Resource and co-ordination issues around training: There have been limited resources for training and sometimes poor communication between the different government and NGO partners involved.

Lack of cross-learning across training models: Training materials related to the Healthy Harvest manual are not available in easy-to-use formats for the cascade training. There is no plan to roll out the training with a different message each month and barriers to practice have not been adequately determined. It would be helpful for the agriculture extension department to learn from the care group BCC rollout in these respects.

Insufficient inputs: There appears to be a chronic shortage of seeds for crops other than maize. Even the biofortified seeds supplied by the project had initial supply problems. Other seeds of naturally nutritious grains such as pulses, small grains and vegetables also have supply problems. This, a lack of inputs and lack of water affects farmers’ ability to plant the crops suggested in the training.

Price issues: Commodity groups are not getting good prices from buyers and buyers dictate the price. Farmers reported that prices in the market are low for produce which then affects the farmers’ motivation to grow these crops.

Challenges for agricultural diversification: During the 2015/16 drought, agriculture was challenged; diversification became difficult as farmers concentrated on staple production. Agricultural diversification has also been challenged by national maize supporting policies (such as provision of maize seeds and other inputs).

MR&E: There is considerable effort to collect the required data by ENTERPRIZE and government partners, through extension staff, community promoters, lead mothers and lead farmers. However, the project is complex and more routine quantitative data is collected than can be analysed; there is also limited qualitative routine monitoring. There is an accountability system in place for beneficiaries to receive information on the project and provide feedback on services, but this is not structured for nutrition monitoring purposes. The dissemination of the findings of the considerable MR&E effort to communities is also underdeveloped.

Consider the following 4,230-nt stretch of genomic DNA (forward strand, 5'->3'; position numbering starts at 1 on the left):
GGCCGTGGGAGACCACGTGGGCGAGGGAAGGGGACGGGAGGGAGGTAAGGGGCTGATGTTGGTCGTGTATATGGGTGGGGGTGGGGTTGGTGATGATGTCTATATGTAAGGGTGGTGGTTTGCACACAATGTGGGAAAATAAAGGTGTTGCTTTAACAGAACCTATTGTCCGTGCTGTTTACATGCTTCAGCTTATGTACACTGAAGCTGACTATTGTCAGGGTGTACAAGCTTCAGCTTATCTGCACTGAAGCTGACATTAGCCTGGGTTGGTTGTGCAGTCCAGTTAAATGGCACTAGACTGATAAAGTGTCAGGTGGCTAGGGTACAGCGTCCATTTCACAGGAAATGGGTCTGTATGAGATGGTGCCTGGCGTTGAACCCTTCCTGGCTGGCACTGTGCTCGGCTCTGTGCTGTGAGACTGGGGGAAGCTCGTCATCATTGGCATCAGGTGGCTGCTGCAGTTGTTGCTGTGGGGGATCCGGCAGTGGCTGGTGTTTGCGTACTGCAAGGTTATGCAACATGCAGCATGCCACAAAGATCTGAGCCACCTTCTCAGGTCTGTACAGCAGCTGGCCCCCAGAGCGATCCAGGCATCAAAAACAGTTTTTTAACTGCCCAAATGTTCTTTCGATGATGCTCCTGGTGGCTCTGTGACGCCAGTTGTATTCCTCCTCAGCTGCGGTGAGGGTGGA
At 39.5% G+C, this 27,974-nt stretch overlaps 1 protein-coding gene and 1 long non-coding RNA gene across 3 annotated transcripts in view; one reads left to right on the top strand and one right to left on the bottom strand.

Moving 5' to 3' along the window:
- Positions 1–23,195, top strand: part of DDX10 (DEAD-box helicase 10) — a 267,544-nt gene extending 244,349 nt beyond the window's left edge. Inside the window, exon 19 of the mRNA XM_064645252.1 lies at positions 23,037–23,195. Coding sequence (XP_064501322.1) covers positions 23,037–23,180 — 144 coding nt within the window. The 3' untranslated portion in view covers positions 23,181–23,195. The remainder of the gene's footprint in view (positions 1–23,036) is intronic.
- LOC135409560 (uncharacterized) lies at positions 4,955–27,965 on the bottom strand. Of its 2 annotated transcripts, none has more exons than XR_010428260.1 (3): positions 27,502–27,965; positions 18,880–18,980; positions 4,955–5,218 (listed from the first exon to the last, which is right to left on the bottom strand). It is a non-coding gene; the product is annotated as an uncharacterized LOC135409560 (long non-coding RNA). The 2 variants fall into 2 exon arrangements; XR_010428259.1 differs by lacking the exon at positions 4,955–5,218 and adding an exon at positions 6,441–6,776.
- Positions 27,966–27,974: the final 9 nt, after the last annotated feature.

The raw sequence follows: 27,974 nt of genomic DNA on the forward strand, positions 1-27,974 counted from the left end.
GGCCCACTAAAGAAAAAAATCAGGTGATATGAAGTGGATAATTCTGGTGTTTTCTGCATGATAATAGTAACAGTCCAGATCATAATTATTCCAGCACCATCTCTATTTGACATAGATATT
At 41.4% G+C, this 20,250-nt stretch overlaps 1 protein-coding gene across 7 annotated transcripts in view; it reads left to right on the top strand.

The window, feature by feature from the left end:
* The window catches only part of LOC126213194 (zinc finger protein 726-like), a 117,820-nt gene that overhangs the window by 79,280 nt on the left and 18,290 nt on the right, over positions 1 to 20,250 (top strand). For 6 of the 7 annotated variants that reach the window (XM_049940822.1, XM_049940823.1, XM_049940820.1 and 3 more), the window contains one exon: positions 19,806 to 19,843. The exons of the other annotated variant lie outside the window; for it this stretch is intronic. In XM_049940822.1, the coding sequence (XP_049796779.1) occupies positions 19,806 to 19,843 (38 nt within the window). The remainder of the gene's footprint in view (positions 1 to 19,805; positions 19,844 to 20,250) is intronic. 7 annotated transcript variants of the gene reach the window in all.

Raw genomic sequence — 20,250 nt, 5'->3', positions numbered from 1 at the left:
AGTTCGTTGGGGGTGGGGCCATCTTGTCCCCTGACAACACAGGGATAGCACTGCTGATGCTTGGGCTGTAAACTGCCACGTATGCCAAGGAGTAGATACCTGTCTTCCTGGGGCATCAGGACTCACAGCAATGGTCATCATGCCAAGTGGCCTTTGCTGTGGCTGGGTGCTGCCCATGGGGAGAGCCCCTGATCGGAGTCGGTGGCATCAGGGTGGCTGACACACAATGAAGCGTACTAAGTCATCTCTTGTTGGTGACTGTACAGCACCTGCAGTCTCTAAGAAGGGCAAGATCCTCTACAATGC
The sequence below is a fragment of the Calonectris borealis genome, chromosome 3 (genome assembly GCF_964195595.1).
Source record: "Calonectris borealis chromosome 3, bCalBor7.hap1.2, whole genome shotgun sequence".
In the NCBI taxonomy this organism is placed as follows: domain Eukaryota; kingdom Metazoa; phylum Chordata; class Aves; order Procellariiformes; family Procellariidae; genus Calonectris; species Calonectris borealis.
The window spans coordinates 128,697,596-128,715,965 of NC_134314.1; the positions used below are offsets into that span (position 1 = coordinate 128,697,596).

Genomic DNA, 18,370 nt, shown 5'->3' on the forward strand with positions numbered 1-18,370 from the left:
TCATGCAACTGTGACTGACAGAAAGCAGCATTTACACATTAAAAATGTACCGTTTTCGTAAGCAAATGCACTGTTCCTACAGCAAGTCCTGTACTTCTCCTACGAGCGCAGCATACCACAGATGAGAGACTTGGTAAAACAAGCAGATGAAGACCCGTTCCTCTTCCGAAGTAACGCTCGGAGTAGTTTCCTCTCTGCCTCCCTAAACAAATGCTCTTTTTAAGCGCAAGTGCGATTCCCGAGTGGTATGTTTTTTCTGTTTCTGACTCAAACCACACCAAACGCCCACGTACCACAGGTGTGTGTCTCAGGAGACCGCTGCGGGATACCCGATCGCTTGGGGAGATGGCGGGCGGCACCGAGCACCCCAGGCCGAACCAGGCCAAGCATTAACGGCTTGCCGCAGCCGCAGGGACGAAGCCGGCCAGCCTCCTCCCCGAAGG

Impacts on nutrition: At baseline, chronic malnutrition (stunting) was 26.8% and global acute malnutrition (GAM) in 6-59 months children was 3.2% (DHS 2015). It was not considered appropriate to include stunting as an impact indicator, given the short duration of the project. Wasting not considered as an indicator, which has since been identified as a missed opportunity and something to consider in future phases of this and other programmes. Communities reported several positive knowledge and behavioural changes related to nutrition; for example, use of new food groups for children’s porridge; support for women to prioritise food for young children; improved nutrition and hygiene knowledge; and improved conservation agriculture practices. Importantly, women reported that feeding practices had improved because conservation agriculture saves time and heavy workload. Respondents reported many challenges related to the drought which have an impact on nutrition, particularly the lack of water, reduced agricultural production, reduced income from sales and lack of agricultural diversification.

Unintended nutritional consequences: Potential unintended consequences related to nutrition have not been fully explored by ENTERPRIZE. These could include the production of highly processed foods through the value chain, contributing to the ‘double burden’ of malnutrition and chronic disease; nutritious foods sold rather than consumed at home; and exclusion of the poorest farmers, which could leave them relatively worse off compared to others.